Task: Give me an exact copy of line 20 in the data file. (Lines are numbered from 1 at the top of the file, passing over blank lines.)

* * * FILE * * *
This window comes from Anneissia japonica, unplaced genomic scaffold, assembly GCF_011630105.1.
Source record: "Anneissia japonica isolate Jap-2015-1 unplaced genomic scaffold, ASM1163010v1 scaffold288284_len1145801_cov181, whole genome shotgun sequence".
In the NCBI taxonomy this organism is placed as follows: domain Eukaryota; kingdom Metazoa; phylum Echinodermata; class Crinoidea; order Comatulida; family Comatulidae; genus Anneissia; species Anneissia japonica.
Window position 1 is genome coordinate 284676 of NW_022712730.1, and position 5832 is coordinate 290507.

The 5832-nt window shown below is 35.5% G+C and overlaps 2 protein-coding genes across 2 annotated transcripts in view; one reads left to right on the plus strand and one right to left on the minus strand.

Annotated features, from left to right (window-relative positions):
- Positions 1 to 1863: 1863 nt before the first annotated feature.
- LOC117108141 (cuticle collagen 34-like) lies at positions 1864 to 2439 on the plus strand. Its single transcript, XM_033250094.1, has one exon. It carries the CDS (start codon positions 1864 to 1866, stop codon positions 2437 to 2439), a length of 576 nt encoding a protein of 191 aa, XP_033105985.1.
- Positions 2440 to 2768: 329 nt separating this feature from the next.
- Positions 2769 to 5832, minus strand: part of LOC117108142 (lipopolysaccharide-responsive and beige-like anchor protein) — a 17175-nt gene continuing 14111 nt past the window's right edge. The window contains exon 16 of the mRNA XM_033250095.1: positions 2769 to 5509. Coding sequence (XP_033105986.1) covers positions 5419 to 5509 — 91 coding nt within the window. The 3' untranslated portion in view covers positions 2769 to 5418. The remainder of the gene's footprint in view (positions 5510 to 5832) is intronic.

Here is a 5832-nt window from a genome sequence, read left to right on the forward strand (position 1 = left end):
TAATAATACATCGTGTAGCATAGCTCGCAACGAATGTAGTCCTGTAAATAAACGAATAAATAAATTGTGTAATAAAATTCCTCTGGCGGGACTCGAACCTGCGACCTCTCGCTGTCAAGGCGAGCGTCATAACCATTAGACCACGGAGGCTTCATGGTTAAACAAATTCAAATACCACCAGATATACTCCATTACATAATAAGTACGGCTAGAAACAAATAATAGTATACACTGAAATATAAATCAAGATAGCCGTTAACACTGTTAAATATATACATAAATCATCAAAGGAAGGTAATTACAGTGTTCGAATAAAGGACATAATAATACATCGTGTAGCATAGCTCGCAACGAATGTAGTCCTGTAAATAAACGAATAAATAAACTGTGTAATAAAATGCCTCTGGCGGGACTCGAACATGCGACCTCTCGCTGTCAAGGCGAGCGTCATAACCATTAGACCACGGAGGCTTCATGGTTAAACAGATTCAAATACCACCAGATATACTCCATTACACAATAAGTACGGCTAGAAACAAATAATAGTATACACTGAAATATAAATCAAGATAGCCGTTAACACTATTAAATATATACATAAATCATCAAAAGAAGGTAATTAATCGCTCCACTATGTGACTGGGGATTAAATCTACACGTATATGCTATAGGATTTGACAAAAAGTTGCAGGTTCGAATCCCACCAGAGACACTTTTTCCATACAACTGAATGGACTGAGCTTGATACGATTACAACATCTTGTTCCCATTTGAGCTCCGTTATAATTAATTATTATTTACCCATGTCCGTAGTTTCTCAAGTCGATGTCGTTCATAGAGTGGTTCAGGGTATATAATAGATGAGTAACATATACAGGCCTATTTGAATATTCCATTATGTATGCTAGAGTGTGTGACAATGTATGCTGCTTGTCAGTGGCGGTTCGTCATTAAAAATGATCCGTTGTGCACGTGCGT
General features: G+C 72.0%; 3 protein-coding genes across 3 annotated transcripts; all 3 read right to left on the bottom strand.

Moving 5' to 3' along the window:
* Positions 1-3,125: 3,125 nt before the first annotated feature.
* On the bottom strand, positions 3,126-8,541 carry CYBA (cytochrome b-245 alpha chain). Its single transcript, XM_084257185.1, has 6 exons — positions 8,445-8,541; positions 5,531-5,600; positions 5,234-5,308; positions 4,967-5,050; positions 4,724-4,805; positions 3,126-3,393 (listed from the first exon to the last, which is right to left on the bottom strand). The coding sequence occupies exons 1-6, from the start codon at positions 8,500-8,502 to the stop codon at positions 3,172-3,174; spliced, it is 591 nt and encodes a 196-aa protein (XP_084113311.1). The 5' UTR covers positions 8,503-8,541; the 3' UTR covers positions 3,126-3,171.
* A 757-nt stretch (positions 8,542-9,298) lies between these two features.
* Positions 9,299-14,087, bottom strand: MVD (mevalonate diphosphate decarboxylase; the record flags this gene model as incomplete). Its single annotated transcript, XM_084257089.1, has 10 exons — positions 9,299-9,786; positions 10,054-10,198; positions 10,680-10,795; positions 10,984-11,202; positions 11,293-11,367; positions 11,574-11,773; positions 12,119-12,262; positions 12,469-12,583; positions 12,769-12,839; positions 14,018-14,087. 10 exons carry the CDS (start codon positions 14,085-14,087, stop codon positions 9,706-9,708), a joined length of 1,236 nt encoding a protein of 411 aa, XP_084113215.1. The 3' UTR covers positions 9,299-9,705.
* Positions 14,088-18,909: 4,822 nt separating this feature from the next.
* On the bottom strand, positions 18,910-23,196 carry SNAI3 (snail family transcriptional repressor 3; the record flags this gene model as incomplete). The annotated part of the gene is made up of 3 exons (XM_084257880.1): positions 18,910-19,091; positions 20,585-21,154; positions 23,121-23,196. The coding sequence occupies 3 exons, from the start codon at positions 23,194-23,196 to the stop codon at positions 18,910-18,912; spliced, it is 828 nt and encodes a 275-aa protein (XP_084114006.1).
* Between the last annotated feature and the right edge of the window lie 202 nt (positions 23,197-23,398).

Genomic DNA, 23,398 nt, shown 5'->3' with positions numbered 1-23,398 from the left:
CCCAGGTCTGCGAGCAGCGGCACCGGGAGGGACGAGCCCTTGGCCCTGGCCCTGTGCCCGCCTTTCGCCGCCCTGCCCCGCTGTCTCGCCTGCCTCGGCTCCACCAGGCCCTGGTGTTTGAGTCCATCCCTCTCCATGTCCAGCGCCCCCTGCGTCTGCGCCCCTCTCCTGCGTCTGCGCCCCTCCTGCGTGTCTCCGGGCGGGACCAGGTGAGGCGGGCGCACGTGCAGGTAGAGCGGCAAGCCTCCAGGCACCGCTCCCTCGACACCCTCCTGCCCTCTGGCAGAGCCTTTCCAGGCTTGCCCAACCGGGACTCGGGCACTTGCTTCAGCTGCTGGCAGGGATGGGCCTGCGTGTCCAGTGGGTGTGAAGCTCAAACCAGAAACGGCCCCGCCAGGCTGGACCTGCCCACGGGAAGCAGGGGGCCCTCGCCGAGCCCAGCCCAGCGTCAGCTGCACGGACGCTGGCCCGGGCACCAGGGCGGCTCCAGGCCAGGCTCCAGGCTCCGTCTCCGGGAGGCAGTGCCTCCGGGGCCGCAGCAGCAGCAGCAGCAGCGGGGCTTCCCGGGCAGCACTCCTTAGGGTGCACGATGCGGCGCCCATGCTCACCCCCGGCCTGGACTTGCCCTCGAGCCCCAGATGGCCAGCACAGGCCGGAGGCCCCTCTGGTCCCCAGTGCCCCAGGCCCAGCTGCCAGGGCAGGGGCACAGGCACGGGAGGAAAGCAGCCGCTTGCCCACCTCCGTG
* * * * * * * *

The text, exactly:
* On the bottom strand, positions 18,910-23,196 carry SNAI3 (snail family transcriptional repressor 3; the record flags this gene model as incomplete). The annotated part of the gene is made up of 3 exons (XM_084257880.1): positions 18,910-19,091; positions 20,585-21,154; positions 23,121-23,196. The coding sequence occupies 3 exons, from the start codon at positions 23,194-23,196 to the stop codon at positions 18,910-18,912; spliced, it is 828 nt and encodes a 275-aa protein (XP_084114006.1).